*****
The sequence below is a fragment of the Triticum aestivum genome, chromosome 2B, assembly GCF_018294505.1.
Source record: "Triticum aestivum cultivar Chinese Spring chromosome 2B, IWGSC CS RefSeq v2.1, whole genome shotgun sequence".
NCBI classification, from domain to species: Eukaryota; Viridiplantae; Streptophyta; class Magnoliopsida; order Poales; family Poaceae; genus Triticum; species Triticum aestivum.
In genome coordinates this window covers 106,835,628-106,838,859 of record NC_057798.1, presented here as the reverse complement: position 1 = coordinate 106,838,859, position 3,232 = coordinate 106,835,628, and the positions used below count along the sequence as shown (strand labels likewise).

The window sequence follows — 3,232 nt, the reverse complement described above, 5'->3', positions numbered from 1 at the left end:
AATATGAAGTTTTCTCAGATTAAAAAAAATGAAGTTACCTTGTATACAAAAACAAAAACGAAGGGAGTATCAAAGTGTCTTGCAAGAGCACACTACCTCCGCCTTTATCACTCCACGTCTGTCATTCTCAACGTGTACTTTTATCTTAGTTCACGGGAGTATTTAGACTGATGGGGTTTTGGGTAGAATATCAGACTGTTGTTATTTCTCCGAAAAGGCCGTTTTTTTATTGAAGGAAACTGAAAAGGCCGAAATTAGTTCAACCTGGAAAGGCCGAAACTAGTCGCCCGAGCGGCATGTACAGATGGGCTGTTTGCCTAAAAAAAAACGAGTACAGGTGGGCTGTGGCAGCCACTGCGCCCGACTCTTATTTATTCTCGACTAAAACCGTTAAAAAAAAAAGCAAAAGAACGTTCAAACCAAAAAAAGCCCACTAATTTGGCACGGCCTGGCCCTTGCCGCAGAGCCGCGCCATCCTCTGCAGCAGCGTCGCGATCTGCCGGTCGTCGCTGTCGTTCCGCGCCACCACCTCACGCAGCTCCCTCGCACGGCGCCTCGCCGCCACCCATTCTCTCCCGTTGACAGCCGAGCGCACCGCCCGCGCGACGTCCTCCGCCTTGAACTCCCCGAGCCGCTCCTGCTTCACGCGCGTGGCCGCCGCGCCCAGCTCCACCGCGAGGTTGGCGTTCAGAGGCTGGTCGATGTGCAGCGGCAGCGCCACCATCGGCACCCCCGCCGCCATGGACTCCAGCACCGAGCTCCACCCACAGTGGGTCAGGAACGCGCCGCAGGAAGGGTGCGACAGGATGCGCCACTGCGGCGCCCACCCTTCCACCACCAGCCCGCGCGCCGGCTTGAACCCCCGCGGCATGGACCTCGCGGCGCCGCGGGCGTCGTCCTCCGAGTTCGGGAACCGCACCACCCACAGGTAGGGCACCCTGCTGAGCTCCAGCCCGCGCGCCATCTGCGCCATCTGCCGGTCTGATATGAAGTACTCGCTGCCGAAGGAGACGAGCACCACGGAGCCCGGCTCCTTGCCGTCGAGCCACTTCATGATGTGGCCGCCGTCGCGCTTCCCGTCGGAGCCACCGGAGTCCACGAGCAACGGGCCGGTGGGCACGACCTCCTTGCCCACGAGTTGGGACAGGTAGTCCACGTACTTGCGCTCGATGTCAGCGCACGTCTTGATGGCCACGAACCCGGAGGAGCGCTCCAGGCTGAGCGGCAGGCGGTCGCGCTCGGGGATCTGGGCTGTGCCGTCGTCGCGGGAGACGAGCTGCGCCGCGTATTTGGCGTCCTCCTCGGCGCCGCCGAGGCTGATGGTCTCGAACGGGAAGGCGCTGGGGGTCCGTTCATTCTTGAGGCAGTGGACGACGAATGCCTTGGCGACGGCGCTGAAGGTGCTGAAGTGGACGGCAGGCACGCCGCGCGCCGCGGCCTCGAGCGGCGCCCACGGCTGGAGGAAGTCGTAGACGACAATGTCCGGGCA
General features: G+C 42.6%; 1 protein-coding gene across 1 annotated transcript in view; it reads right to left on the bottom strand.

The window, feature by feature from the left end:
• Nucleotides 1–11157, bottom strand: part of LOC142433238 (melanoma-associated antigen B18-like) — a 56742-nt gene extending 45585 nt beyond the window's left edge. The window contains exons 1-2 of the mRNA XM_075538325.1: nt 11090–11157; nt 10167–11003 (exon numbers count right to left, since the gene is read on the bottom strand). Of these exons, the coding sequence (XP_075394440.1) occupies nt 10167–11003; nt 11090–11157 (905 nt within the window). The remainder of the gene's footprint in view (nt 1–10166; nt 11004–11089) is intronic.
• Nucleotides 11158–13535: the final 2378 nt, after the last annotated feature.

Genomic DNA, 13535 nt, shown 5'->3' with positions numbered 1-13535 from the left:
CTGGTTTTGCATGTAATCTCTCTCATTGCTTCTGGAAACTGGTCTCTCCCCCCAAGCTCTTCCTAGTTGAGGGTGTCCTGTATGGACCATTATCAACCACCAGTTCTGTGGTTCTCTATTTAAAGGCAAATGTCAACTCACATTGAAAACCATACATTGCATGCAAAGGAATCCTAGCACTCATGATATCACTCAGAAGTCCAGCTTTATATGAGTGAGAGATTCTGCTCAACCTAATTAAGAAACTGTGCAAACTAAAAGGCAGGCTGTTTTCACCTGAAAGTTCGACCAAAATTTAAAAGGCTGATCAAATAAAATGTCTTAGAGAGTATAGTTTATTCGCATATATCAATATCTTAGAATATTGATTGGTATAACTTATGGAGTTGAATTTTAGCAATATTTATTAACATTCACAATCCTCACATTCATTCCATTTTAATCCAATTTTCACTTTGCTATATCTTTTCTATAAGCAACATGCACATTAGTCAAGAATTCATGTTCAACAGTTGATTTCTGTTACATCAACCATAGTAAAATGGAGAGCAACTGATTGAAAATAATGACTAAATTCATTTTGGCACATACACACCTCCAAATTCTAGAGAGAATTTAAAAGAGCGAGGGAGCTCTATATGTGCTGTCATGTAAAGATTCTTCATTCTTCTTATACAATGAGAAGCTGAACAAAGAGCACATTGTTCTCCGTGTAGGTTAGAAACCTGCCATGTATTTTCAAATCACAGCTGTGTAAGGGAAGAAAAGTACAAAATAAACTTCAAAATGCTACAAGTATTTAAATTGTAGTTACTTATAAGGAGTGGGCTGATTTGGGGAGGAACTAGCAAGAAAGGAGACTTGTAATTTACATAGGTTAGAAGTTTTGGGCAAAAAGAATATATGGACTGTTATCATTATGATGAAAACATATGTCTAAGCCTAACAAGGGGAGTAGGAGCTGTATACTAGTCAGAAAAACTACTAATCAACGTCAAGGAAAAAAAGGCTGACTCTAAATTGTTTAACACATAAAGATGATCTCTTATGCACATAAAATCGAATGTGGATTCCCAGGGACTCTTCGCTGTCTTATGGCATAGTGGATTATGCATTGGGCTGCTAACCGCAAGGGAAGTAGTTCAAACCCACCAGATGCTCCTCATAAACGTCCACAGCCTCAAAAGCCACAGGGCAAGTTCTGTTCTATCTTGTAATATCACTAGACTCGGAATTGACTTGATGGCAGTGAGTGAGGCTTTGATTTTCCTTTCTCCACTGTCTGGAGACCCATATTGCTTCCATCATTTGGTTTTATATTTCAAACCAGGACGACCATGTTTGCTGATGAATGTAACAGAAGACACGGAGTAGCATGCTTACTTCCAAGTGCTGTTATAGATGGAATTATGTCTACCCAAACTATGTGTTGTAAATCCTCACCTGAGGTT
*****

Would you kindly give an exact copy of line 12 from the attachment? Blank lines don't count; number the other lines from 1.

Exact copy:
CTGGTTTTGCATGTAATCTCTCTCATTGCTTCTGGAAACTGGTCTCTCCCCCCAAGCTCTTCCTAGTTGAGGGTGTCCTGTATGGACCATTATCAACCACCAGTTCTGTGGTTCTCTATTTAAAGGCAAATGTCAACTCACATTGAAAACCATACATTGCATGCAAAGGAATCCTAGCACTCATGATATCACTCAGAAGTCCAGCTTTATATGAGTGAGAGATTCTGCTCAACCTAATTAAGAAACTGTGCAAACTAAAAGGCAGGCTGTTTTCACCTGAAAGTTCGACCAAAATTTAAAAGGCTGATCAAATAAAATGTCTTAGAGAGTATAGTTTATTCGCATATATCAATATCTTAGAATATTGATTGGTATAACTTATGGAGTTGAATTTTAGCAATATTTATTAACATTCACAATCCTCACATTCATTCCATTTTAATCCAATTTTCACTTTGCTATATCTTTTCTATAAGCAACATGCACATTAGTCAAGAATTCATGTTCAACAGTTGATTTCTGTTACATCAACCATAGTAAAATGGAGAGCAACTGATTGAAAATAATGACTAAATTCATTTTGGCACATACACACCTCCAAATTCTAGAGAGAATTTAAAAGAGCGAGGGAGCTCTATATGTGCTGTCATGTAAAGATTCTTCATTCTTCTTATACAATGAGAAGCTGAACAAAGAGCACATTGTTCTCCGTGTAGGTTAGAAACCTGCCATGTATTTTCAAATCACAGCTGTGTAAGGGAAGAAAAGTACAAAATAAACTTCAAAATGCTACAAGTATTTAAATTGTAGTTACTTATAAGGAGTGGGCTGATTTGGGGAGGAACTAGCAAGAAAGGAGACTTGTAATTTACATAGGTTAGAAGTTTTGGGCAAAAAGAATATATGGACTGTTATCATTATGATGAAAACATATGTCTAAGCCTAACAAGGGGAGTAGGAGCTGTATACTAGTCAGAAAAACTACTAATCAACGTCAAGGAAAAAAAGGCTGACTCTAAATTGTTTAACACATAAAGATGATCTCTTATGCACATAAAATCGAATGTGGATTCCCAGGGACTCTTCGCTGTCTTATGGCATAGTGGATTATGCATTGGGCTGCTAACCGCAAGGGAAGTAGTTCAAACCCACCAGATGCTCCTCATAAACGTCCACAGCCTCAAAAGCCACAGGGCAAGTTCTGTTCTATCTTGTAATATCACTAGACTCGGAATTGACTTGATGGCAGTGAGTGAGGCTTTGATTTTCCTTTCTCCACTGTCTGGAGACCCATATTGCTTCCATCATTTGGTTTTATATTTCAAACCAGGACGACCATGTTTGCTGATGAATGTAACAGAAGACACGGAGTAGCATGCTTACTTCCAAGTGCTGTTATAGATGGAATTATGTCTACCCAAACTATGTGTTGTAAATCCTCACCTGAGGTT